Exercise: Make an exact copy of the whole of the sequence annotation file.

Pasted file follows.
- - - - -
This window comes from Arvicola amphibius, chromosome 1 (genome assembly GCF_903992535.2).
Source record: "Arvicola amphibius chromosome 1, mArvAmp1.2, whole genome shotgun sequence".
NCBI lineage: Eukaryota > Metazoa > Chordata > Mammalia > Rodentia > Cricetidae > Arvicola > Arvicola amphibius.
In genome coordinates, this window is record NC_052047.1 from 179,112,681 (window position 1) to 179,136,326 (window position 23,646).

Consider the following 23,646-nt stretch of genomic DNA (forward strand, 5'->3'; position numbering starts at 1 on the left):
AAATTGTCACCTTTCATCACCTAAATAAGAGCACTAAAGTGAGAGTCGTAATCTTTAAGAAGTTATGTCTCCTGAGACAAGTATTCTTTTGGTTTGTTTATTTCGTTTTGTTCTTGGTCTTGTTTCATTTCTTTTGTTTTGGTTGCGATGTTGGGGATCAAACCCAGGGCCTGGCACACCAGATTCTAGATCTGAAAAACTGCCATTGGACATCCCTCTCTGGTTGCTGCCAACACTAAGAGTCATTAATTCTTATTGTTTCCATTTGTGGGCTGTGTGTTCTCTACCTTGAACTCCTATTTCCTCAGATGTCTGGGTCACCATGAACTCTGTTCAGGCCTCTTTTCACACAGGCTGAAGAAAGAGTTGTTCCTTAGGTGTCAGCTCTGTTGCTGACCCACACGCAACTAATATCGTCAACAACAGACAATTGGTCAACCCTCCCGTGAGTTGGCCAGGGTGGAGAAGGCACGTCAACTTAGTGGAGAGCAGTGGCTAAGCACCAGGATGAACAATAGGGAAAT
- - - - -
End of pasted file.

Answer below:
This window comes from Arvicola amphibius, chromosome 1 (genome assembly GCF_903992535.2).
Source record: "Arvicola amphibius chromosome 1, mArvAmp1.2, whole genome shotgun sequence".
NCBI lineage: Eukaryota > Metazoa > Chordata > Mammalia > Rodentia > Cricetidae > Arvicola > Arvicola amphibius.
In genome coordinates, this window is record NC_052047.1 from 179,112,681 (window position 1) to 179,136,326 (window position 23,646).

Consider the following 23,646-nt stretch of genomic DNA (forward strand, 5'->3'; position numbering starts at 1 on the left):
AAATTGTCACCTTTCATCACCTAAATAAGAGCACTAAAGTGAGAGTCGTAATCTTTAAGAAGTTATGTCTCCTGAGACAAGTATTCTTTTGGTTTGTTTATTTCGTTTTGTTCTTGGTCTTGTTTCATTTCTTTTGTTTTGGTTGCGATGTTGGGGATCAAACCCAGGGCCTGGCACACCAGATTCTAGATCTGAAAAACTGCCATTGGACATCCCTCTCTGGTTGCTGCCAACACTAAGAGTCATTAATTCTTATTGTTTCCATTTGTGGGCTGTGTGTTCTCTACCTTGAACTCCTATTTCCTCAGATGTCTGGGTCACCATGAACTCTGTTCAGGCCTCTTTTCACACAGGCTGAAGAAAGAGTTGTTCCTTAGGTGTCAGCTCTGTTGCTGACCCACACGCAACTAATATCGTCAACAACAGACAATTGGTCAACCCTCCCGTGAGTTGGCCAGGGTGGAGAAGGCACGTCAACTTAGTGGAGAGCAGTGGCTAAGCACCAGGATGAACAATAGGGAAAT